La organización del evento hasta antes de llegar al día de las conferencias me pareció genial brindando bastante información sobre el evento desde el momento de compra de entradas hasta agenda al detalle, pasando por detalles ( que tiene importancia ) como la localización del venue, como llegar a Cáceres, brindar opciones de hospedaje, de traslados, jobs board e incluso de hacer turismo en Extremadura. Agradecido por las cervezas de bienvenida dando paso desde el primer momento al networking e involucración con la conferencia.

Dicho esto creo que aun existe margen de mejora, ejemplo …

Understanding before

The feeling of pride of belonging to the university you studied at sounds like a common thing worldwide. But what if your university was in a 3rd world country, with poor/none internet access and lack of resources? Would we feel the same? Well ... YES.

The University of Havana taught me to code without internet, something that I'll always appreciate because it forces me to really understand what's behind each line of code I write. I hope to keep this custom as long as possible.

In our first years in "La Colina" my classmates and I wrote most of the software in paper sheets or in a lab at midnight, without internet but having us as the community to throw questions and catch answers. We were our own StackOverflow. This situation forced us somehow to consult books instead of surfing the internet, to figure out solutions instead searching them; taught us (or at least taught me) do not provide solutions or code that we don't understand, as an effect of being unable to…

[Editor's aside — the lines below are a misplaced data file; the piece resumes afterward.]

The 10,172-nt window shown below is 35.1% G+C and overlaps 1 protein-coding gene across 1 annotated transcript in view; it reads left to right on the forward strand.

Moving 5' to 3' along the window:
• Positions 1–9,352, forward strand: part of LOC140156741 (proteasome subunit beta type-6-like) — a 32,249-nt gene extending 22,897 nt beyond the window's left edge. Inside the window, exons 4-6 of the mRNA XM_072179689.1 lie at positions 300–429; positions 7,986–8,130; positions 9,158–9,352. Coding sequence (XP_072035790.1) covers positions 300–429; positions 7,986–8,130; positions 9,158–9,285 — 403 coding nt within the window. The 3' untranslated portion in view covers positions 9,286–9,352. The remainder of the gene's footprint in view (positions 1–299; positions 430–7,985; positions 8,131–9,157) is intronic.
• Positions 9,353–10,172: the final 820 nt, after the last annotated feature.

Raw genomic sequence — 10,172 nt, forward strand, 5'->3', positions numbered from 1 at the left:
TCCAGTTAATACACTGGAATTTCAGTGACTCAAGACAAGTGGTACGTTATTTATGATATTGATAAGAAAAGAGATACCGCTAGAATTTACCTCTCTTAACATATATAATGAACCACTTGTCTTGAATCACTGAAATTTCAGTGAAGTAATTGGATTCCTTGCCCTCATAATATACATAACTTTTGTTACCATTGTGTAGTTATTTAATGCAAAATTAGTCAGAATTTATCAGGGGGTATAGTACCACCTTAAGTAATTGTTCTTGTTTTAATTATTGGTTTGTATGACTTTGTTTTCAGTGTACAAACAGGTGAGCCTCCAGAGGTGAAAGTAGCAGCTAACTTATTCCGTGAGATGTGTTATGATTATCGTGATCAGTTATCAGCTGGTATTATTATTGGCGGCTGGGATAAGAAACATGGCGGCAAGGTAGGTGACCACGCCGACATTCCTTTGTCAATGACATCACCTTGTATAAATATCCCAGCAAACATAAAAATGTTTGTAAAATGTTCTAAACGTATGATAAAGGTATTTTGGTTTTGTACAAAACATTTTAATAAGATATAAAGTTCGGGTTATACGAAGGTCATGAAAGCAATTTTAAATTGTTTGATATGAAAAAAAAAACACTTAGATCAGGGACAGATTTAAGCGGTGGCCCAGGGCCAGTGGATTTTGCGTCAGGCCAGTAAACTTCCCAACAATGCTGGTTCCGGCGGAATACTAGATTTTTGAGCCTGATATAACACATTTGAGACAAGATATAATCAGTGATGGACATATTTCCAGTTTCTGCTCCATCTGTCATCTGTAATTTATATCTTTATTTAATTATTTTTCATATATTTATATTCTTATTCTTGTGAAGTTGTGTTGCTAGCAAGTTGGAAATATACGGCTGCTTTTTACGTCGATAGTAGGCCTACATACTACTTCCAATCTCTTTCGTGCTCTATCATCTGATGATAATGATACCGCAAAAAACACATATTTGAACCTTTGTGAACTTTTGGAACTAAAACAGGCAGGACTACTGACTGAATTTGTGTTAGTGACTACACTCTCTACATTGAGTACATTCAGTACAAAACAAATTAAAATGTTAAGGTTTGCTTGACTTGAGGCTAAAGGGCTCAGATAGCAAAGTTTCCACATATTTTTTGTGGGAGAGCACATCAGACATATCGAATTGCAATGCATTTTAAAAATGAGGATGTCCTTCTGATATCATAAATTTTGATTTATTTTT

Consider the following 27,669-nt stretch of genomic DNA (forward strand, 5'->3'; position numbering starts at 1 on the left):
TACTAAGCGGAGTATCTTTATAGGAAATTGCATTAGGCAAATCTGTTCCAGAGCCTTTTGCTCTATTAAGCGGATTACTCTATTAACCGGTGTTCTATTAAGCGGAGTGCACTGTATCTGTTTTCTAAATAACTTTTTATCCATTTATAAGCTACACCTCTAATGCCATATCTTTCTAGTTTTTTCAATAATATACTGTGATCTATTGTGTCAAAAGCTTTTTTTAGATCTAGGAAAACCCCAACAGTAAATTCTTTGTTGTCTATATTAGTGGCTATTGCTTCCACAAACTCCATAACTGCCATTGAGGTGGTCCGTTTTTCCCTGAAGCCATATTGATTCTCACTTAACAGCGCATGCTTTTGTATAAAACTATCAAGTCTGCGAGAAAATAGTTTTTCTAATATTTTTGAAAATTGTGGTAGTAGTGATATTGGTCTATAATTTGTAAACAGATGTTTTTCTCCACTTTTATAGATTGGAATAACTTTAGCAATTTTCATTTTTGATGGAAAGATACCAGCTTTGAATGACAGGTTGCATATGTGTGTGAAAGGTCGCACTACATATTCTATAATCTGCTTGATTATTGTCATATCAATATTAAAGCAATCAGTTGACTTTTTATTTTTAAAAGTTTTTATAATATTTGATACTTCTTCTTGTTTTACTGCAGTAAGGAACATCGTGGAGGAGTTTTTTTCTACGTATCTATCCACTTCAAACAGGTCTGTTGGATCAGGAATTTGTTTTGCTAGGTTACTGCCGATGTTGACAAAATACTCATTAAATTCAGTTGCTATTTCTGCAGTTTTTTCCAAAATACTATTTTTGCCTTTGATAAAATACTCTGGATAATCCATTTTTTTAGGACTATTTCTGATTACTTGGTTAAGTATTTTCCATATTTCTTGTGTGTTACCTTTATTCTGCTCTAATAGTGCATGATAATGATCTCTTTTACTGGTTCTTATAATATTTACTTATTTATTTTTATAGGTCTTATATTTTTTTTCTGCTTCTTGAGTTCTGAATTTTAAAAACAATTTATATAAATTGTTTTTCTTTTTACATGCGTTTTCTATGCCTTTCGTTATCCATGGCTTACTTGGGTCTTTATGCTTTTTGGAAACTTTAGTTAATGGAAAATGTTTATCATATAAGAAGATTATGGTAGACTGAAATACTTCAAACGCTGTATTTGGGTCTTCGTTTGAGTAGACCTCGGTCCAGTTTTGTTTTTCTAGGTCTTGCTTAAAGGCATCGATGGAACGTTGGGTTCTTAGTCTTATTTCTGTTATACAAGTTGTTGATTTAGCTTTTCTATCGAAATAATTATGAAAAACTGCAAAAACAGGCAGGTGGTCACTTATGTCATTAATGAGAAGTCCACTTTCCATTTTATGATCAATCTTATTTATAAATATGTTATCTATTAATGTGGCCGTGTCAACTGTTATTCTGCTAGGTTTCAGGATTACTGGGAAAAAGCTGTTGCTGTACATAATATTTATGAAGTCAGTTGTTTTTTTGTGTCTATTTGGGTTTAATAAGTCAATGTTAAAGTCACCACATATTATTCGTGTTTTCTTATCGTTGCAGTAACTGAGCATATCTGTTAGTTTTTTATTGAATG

Pleasure on deletion

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Have you ever wonder how difficult is to delete some code in your service? Recently I watched The art of destroying software by Greg Young which is a good starting point to think about something that have been ringing around my current work place: "delete code is good".

Nowadays micro-services and distributed systems are trending topic in software development. It seem like if you are doing the micro-services way then you are in the right path or at least in the modern path. In my opinion is more about:
Know well enough the responsibilities  of each part of you systemKeep good balance of coupling and cohesionAs consequence be able to Delete Code  Because when you have those then you can go and delete part ( or complete) of a service because: is not need anymore, want to kill some technical debt or even for the fun of recreate it from scratch with different approaches. At the end you are going to have the same system from business perspective but with less code to read, less co…

Socrates Canaries 2017

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The past week ( April, 6-9th ) I had the honor to be a participant in the SoCraTes Canaries 2017, the Software Craftsmanship and Testing conference. Almost three days full of experiences that helped us to become better people and better crafts(wo)men. It was my first time in a Socrates Conference and also first time in an Open Space conference format.

This are the strong points I would like to remark:
Open Space or UnconferencePeople willing to share and open to learnSoftware side talks ( like: liquid modernity, mental health, time management, ... )English as default languageThe VenueNetworking It's amazing how the unconference flows leading by our own goods, filling the talk slots by the spontaneous willing to learn something new and/or to share knowledge, experiences and/or learned lessons. Something that shocked me, in a good way, that talks did not need to be prepared, if needed we just improvised so we all learn/share.  All the talks, workshops, mob sessions, round table and s…